7

The Right to Privacy

Taxpayers have the right to expect that any IRS inquiry, examination, or enforcement action will comply with the law and be no more intrusive than necessary, and will respect all due process rights, including search and seizure protections and a collection due process hearing where applicable.

What This Means for You

  • During a Collection Due Process hearing, an independent IRS Appeals/Settlement Officer must consider whether the IRS’s lien filing balances the government’s need for the efficient collection of taxes with your legitimate concern that the IRS’s collection actions are no more intrusive than necessary. IRC § 6320

  • During a Collection Due Process hearing, an independent IRS Appeals/Settlement Officer must consider whether the IRS’s proposed levy action balances the government’s need for the efficient collection of taxes with your legitimate concern that the IRS’s collection actions are no more intrusive than necessary. IRC § 6330

  • The IRS cannot levy any of your personal property in the following situations: before it sends you a notice of demand, while you have a request for a payment plan pending, and if the IRS will not recover any money from seizing and selling your property. IRC § 6331

  • The IRS cannot seize certain personal items, such as necessary schoolbooks, clothing, undelivered mail, certain amounts of furniture and household items, and tools of a trade. IRC § 6334(a)

  • There are limits on the amount of wages that the IRS can levy (seize) in order to collect tax that you owe. A portion of wages equivalent to the standard deduction combined with any deductions for personal exemptions is protected from levy. IRC § 6334(d)

  • The IRS cannot seize your personal residence, including a residence used as a principal residence by your spouse, former spouse, or minor child, without first getting court approval, and it must show there is no reasonable alternative for collecting the tax debt from you. IRC § 6334(e) Treas. Reg. § 301.6334-1(d)(1)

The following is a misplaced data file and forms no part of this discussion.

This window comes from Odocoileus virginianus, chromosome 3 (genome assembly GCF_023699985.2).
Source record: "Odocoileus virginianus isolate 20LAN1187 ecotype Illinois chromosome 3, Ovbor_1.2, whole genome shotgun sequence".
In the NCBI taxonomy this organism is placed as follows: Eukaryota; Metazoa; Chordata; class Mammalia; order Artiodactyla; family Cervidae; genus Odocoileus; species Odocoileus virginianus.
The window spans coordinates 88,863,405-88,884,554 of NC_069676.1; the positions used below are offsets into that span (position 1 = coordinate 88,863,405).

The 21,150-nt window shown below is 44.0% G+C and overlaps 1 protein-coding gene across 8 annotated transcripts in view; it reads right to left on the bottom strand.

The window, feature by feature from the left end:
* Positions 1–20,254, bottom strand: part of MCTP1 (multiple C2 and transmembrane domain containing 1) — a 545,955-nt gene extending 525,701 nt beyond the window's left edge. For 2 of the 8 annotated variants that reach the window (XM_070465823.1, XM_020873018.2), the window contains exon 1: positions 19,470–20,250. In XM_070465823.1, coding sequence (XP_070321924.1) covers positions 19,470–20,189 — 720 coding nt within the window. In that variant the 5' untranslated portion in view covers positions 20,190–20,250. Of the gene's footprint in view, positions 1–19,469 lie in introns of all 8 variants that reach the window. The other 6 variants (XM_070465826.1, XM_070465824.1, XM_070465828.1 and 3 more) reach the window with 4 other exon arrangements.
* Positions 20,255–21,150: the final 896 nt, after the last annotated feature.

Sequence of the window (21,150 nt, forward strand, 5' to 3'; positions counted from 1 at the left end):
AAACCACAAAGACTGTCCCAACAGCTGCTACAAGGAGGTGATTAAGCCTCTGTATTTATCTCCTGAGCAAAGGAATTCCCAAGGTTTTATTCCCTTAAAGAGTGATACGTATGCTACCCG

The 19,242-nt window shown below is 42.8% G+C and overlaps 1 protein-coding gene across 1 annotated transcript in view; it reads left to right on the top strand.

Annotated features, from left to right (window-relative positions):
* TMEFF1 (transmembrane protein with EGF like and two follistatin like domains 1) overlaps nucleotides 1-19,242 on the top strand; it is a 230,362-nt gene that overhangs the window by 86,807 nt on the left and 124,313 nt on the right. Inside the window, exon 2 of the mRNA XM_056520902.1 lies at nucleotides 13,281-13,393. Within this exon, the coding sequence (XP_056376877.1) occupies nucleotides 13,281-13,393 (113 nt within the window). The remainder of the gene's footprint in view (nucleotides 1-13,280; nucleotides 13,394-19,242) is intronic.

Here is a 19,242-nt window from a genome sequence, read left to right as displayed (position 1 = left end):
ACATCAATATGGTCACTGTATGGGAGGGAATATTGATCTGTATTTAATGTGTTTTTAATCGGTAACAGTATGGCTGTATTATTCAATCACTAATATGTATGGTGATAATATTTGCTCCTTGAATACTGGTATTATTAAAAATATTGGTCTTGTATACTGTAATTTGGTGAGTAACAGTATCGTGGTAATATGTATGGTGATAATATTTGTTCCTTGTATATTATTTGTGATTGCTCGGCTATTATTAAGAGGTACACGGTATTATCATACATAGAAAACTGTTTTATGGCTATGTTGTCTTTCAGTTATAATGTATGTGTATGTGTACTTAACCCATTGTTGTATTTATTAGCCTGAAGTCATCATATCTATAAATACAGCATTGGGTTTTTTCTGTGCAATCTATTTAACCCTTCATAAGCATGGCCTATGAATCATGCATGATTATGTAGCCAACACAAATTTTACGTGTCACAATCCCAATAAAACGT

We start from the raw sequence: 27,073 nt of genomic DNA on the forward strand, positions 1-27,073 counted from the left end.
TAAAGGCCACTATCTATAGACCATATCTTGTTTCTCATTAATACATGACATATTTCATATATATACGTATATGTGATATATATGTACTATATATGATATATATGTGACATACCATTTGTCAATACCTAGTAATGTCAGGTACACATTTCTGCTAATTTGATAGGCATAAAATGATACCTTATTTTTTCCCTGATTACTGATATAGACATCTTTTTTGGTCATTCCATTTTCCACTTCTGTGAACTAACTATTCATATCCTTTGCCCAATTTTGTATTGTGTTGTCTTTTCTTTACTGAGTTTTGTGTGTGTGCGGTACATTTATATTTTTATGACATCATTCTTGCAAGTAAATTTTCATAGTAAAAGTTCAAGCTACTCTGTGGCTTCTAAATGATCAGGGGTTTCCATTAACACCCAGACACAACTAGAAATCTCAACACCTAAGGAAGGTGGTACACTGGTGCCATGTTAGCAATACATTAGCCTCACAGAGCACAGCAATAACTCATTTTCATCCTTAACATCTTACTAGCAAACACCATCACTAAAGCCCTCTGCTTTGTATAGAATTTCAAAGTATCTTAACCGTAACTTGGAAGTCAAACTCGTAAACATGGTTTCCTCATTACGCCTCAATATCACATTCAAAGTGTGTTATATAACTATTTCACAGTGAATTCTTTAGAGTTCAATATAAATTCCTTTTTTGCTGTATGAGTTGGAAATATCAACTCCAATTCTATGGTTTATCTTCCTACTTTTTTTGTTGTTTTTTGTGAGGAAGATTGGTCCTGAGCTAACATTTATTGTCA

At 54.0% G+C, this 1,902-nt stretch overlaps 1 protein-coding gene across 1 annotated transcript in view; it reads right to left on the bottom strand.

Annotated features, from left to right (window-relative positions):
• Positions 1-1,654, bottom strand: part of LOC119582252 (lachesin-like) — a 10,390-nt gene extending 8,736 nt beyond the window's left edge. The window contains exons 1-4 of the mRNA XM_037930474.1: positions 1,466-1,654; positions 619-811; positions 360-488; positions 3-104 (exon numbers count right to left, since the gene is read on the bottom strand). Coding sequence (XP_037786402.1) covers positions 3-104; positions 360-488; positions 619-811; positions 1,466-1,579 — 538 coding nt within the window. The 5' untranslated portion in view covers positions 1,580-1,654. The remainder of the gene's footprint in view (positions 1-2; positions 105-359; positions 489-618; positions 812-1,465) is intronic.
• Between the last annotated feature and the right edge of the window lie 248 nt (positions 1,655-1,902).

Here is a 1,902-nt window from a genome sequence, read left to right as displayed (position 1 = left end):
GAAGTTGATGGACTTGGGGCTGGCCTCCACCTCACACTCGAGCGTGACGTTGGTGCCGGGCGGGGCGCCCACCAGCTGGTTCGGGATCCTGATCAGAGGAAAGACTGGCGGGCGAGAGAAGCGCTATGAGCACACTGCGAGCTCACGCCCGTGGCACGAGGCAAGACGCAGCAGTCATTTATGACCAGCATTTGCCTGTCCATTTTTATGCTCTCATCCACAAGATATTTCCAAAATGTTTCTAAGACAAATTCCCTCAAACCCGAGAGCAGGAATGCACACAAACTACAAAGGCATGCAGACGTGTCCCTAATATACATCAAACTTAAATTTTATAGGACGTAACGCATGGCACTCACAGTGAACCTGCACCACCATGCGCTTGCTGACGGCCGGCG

The revenue officer must attempt to personally contact you and if you indicate the seizure would cause a hardship, he or she must assist you in contacting the Taxpayer Advocate Service if not providing the requested relief. IRM 5.10.1.7.2

    The IRS issued interim guidance that extends these protections to suits to foreclose a lien on a principal residence.  According to this guidance, the IRS should not pursue a suit to foreclose a lien on your principal residence unless it has considered hardship issues and there are no reasonable administrative remedies. See IRS Interim Guidance Memo SBSE-05-0414-0032.

  • As soon as practicable after seizure, the IRS must provide written notice to the owner of the property that the property will be put up for sale. Before the sale of the property, the IRS shall determine a minimum bid price. Before the property is sold, if the owner of the property pays the amount of the tax liability plus the expenses associated with the seizure, the IRS will return the property to the owner. Within 180 days after the sale, any person having an interest in the property may redeem the property sold by paying the amount the purchaser paid plus interest. IRC §§ 6335, 6337

  • If the IRS sells your property, you will receive a breakdown of how the money received from the sale of your property was applied to your tax debt. IRC § 6340

  • Under § 3421 of the Restructuring and Reform Act of1998 IRS employees are required “where appropriate,” to seek approval by a supervisor prior to filing a Notice of Federal Tax Lien. Section 3421 further requires that disciplinary actions be taken when such approval is not obtained. RRA § 98 3421

  • The IRS should not seek intrusive and extraneous information about your lifestyle during an audit if there is no reasonable indication that you have unreported income. IRC § 7602(e)

  • If you submit an offer to settle your tax debt, and the offer relates only to how much you owe (known as a Doubt as to Liability Offer in Compromise), you do not need to submit any financial documentation. IRC § 7122(d)(3)(B)

    For information, see Form 656-L, Offer in Compromise (Doubt as to Liability).